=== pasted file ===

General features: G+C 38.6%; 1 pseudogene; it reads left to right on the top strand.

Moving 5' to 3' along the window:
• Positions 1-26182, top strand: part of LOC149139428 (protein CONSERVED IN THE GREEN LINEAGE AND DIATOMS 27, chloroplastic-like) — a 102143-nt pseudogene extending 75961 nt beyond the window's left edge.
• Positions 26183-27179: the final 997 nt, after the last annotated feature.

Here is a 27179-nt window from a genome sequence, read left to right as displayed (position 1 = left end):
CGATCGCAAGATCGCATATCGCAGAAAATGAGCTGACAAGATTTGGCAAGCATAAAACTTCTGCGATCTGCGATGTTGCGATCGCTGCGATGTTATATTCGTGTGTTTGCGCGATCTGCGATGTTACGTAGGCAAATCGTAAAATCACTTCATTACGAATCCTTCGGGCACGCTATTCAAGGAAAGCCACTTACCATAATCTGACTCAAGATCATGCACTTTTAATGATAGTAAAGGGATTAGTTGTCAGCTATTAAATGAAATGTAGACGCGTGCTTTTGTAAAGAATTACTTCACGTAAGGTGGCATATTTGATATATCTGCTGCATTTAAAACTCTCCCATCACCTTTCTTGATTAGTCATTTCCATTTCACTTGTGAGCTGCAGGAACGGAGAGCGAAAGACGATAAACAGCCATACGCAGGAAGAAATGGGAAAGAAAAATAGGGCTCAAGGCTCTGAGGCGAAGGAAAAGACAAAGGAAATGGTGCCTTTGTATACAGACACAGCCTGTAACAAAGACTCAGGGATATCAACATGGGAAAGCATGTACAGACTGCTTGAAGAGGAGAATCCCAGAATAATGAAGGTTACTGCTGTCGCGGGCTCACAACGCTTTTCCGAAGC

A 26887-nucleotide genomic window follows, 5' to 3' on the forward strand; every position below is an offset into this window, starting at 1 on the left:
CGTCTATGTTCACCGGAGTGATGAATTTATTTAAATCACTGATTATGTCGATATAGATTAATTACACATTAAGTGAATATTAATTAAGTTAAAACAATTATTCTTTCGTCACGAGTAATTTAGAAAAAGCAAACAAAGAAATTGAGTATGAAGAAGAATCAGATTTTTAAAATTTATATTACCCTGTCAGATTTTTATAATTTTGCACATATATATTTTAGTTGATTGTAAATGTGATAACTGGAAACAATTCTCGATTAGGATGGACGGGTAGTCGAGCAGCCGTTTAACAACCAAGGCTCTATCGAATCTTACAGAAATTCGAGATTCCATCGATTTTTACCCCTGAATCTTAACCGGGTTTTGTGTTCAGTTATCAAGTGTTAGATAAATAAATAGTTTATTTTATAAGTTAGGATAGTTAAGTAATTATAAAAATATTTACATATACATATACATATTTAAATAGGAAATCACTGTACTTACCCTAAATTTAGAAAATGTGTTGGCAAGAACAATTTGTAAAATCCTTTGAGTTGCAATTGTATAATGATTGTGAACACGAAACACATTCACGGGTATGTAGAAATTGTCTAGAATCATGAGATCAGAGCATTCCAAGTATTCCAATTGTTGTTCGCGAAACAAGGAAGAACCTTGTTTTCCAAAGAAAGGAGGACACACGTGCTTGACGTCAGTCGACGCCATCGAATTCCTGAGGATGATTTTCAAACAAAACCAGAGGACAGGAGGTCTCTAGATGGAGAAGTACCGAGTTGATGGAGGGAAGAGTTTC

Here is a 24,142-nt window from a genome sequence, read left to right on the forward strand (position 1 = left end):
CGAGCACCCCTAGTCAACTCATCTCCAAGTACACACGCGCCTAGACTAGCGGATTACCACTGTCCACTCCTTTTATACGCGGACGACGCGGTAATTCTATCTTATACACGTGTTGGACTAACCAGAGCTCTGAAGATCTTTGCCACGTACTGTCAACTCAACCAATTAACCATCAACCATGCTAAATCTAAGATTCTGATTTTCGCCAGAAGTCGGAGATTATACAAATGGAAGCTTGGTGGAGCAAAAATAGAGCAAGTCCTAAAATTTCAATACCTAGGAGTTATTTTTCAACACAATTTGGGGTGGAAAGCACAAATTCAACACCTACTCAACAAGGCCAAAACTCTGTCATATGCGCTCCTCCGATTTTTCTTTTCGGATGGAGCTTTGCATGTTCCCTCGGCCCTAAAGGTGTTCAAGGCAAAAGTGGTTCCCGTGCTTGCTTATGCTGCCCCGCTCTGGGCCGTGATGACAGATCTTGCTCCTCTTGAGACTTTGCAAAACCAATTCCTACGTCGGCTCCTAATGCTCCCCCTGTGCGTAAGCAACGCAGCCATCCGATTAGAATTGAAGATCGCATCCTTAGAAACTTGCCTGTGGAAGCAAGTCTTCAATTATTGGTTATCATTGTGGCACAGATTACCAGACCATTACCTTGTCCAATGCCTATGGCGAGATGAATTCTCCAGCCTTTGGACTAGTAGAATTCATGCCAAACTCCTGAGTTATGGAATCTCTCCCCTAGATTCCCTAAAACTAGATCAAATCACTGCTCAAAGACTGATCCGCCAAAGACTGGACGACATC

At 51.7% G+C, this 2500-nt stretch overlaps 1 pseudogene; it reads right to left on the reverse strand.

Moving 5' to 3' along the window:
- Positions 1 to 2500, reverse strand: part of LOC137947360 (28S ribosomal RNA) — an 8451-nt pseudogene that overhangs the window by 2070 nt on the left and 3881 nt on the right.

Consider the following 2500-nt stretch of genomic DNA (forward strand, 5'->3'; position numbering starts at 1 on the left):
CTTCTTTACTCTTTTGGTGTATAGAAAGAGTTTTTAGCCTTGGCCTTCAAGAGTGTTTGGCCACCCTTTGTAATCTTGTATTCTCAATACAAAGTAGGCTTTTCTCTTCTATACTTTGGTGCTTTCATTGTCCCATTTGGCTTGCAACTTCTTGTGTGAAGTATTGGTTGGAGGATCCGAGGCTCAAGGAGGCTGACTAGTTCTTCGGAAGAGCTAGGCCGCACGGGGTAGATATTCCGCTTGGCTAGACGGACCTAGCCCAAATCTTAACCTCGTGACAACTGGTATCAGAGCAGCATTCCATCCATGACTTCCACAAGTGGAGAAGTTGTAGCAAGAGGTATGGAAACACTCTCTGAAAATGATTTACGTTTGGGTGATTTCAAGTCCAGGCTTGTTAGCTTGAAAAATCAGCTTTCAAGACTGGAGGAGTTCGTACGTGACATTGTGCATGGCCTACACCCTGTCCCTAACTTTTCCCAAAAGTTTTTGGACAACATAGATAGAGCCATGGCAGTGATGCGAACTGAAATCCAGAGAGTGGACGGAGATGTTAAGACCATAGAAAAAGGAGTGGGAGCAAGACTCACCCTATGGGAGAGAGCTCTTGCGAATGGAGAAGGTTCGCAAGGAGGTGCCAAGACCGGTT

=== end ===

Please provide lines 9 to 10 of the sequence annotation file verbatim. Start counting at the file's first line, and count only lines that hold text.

Here is a 24,142-nt window from a genome sequence, read left to right on the forward strand (position 1 = left end):
CGAGCACCCCTAGTCAACTCATCTCCAAGTACACACGCGCCTAGACTAGCGGATTACCACTGTCCACTCCTTTTATACGCGGACGACGCGGTAATTCTATCTTATACACGTGTTGGACTAACCAGAGCTCTGAAGATCTTTGCCACGTACTGTCAACTCAACCAATTAACCATCAACCATGCTAAATCTAAGATTCTGATTTTCGCCAGAAGTCGGAGATTATACAAATGGAAGCTTGGTGGAGCAAAAATAGAGCAAGTCCTAAAATTTCAATACCTAGGAGTTATTTTTCAACACAATTTGGGGTGGAAAGCACAAATTCAACACCTACTCAACAAGGCCAAAACTCTGTCATATGCGCTCCTCCGATTTTTCTTTTCGGATGGAGCTTTGCATGTTCCCTCGGCCCTAAAGGTGTTCAAGGCAAAAGTGGTTCCCGTGCTTGCTTATGCTGCCCCGCTCTGGGCCGTGATGACAGATCTTGCTCCTCTTGAGACTTTGCAAAACCAATTCCTACGTCGGCTCCTAATGCTCCCCCTGTGCGTAAGCAACGCAGCCATCCGATTAGAATTGAAGATCGCATCCTTAGAAACTTGCCTGTGGAAGCAAGTCTTCAATTATTGGTTATCATTGTGGCACAGATTACCAGACCATTACCTTGTCCAATGCCTATGGCGAGATGAATTCTCCAGCCTTTGGACTAGTAGAATTCATGCCAAACTCCTGAGTTATGGAATCTCTCCCCTAGATTCCCTAAAACTAGATCAAATCACTGCTCAAAGACTGATCCGCCAAAGACTGGACGACATC